If you don’t care much about football, this bit isn’t for you. At one time, I would have said the dudes might want to read this and the chicks shouldn’t waste their time, but that chauvinism was pounded out of me about the time my daughter Renee` took eight cents off me in two consecutive football games during which she not only picked the eventual winners (and I did not) but doubled our two-cent bets during the halftime of each game and artfully explained to my doubting ears why doubling made good football sense.
Maybe it’s just me, an old guy who has played some organized tackle football and watched a lot more. Maybe I’m not as sharp as I used to be. Maybe I’ve not been paying as close attention as I should. But, this new “attitude” I’ve seen over the last few seasons is beginning to turn me off of football. OK, not really, as Rosalie laughs out loud, but I’m not as pleased as I used to be. What’s the problem? BUBBLEWRAP!
Yes, this kinder, gentler, regulation-driven bubblewrapping of the quarterback has done it. Sure, I understand great quarterbacks are rare and very expensive. And they are valuable to the game by upping the excitement quotient. And that position, along with wide receivers, are vulnerable to heavy hits and serious injury. Well, to that I say, welcome to the NFL!
This game is not basketball, not soccer – perhaps not as suicidal as rugby – but it is a contact sport that has physical toughness and stamina as integral components. And physical intimidation of the opposition, particularly their quarterback, is part of that.
I’ve noticed over the last couple of seasons how quarterbacks have been taking more chances when contact with the defense seems more probable, because, it seems to me, there is an epidemic of quarterback bubblewrapping among the defense.
Defenders slow up as they approach the quarterback, seem to be satisified with a box rather than a tackle, and reach for shoelaces rather than thighs when they touch the quarterback at all.
I’m not sure, nor, I suspect, is anyone else, about the exact rule changes that have fostered this outbreak of pansy football, but whaever they are the zebras are determined to be on the “safe” side of them – those fists on forearms and downard arm obliques populate each and every quarter of each and every game.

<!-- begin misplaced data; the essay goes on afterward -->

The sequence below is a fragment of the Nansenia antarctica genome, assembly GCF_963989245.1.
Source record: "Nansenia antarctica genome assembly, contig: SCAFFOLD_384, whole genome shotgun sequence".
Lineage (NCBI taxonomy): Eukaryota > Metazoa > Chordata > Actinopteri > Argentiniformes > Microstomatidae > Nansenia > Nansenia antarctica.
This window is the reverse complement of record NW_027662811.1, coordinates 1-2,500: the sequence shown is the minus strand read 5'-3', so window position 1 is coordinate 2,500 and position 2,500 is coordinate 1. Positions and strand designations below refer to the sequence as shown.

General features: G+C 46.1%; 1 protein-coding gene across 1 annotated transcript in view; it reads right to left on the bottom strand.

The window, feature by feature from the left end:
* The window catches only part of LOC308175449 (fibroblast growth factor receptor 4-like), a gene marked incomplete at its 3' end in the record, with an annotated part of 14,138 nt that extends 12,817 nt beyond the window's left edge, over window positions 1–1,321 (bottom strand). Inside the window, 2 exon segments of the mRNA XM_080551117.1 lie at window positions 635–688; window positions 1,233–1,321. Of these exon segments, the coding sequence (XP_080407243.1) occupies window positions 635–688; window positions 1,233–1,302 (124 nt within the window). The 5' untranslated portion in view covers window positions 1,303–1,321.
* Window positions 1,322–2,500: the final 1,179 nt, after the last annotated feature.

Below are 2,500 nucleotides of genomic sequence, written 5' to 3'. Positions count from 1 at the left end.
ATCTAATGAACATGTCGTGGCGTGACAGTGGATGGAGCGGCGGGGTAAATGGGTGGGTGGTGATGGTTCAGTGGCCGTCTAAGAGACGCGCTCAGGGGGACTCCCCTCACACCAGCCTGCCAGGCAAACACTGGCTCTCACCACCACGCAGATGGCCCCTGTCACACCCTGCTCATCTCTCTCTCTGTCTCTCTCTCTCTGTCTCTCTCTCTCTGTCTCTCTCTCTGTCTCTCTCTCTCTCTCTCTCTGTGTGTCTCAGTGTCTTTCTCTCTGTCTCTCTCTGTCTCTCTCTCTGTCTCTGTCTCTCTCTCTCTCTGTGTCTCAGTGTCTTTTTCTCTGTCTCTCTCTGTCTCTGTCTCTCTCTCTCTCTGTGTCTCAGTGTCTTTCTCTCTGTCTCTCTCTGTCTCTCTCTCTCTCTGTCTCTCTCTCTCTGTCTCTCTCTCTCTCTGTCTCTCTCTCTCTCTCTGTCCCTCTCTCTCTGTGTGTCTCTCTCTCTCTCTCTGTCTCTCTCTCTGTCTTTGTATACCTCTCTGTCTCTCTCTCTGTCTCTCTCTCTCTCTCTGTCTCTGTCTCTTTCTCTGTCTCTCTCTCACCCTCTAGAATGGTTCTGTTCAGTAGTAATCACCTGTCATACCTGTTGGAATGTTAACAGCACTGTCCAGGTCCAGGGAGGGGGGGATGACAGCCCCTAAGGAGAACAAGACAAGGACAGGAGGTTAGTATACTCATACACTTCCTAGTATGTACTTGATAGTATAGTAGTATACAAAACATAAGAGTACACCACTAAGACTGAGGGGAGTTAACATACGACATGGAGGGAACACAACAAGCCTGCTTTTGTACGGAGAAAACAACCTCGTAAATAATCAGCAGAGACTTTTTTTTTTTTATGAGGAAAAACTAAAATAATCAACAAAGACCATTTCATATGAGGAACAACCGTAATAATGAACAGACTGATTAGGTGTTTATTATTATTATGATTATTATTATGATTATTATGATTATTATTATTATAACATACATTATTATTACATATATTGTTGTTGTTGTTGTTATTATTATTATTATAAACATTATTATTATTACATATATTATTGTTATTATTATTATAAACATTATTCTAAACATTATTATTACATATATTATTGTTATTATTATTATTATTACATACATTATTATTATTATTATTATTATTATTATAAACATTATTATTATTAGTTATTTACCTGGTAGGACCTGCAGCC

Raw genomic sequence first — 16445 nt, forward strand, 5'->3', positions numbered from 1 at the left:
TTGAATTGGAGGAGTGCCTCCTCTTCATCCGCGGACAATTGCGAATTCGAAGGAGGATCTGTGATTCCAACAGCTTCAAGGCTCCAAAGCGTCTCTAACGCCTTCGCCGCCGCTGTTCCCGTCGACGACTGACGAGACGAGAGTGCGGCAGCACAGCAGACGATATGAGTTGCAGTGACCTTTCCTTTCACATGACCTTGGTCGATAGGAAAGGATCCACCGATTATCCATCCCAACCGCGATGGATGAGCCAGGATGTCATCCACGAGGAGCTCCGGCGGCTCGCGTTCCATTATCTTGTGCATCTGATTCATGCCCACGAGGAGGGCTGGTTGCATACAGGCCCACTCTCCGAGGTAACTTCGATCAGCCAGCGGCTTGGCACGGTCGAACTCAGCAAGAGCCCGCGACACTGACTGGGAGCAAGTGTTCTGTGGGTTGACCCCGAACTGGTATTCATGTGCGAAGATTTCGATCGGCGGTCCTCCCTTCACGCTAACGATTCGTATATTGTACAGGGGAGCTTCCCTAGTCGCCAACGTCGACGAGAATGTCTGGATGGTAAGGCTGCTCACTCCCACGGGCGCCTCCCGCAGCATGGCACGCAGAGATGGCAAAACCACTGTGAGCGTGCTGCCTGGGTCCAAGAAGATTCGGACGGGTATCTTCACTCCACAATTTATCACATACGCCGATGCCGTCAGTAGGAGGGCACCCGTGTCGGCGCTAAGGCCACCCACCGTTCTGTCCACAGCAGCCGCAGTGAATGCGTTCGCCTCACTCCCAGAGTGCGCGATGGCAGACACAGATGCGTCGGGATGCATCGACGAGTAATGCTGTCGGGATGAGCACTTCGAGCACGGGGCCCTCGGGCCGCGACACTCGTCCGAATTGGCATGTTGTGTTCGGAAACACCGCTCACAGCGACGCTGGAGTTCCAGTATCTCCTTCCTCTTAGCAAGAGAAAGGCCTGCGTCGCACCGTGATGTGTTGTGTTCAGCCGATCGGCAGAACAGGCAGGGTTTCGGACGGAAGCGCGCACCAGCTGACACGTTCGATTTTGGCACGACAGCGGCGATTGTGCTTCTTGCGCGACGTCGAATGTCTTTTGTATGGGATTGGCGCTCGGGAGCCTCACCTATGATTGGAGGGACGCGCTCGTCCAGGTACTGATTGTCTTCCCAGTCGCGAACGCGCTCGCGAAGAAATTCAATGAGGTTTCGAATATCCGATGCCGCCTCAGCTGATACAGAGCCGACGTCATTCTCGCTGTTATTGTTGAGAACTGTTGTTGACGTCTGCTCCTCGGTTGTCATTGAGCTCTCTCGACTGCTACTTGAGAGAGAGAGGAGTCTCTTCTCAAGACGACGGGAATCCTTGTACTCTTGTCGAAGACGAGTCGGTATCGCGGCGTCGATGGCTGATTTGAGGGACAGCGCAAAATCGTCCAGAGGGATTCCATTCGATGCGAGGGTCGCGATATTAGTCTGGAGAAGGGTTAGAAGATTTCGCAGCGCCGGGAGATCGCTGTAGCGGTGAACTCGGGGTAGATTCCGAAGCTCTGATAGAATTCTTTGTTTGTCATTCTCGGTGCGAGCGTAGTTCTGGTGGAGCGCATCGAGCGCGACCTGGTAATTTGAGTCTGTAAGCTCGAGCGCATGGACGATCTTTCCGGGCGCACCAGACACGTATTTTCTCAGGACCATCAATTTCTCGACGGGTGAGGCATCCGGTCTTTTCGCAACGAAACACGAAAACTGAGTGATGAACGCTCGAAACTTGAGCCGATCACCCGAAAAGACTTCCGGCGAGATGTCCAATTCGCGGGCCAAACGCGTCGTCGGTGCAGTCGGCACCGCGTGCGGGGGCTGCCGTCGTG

Especially when electing to keep the ball and run, rather than hand off, lateral or pass, quarterbacks, even enjoying the protection from big hits by sliding feet first, are being treated way too gently by defensive players. This almost reflexive care with which quarterbacks are being treated has begun to, almost unconsciously, ooze over to affecting the entire game. More protections for quarterbacks means more time for them to set up and release, which means more time for receivers to execute routes. Thus, we get longer pass plays and therefore fewer runs. I don’t have the stats to back me up, but I think this bubblewrapping is related to less interceptions, less incompletes when the quarterback feels safe from contact.
Wasting the leader of the enemy has been an important part of warfare since we and the ants invented it, and anyone who disputes how this affects football need ony watch the betting odds on a game change as news of the health of the quarterbacks emerges.
I’m not all that eager to see quarterbacks hurt, but when this overabundance of caution changes the game, as I’m sure it will, into more and more gentle football, I believe I will lose some of my enthusiasm. I’m not advocating Rollerball, but I am campaigning for a return to football as I remember it. Of course, I”m in the minority here, sounding like a Hun, but if you really prefer your sporting events bubblewrapped, watch basketball…or soccer.
Leave football alone!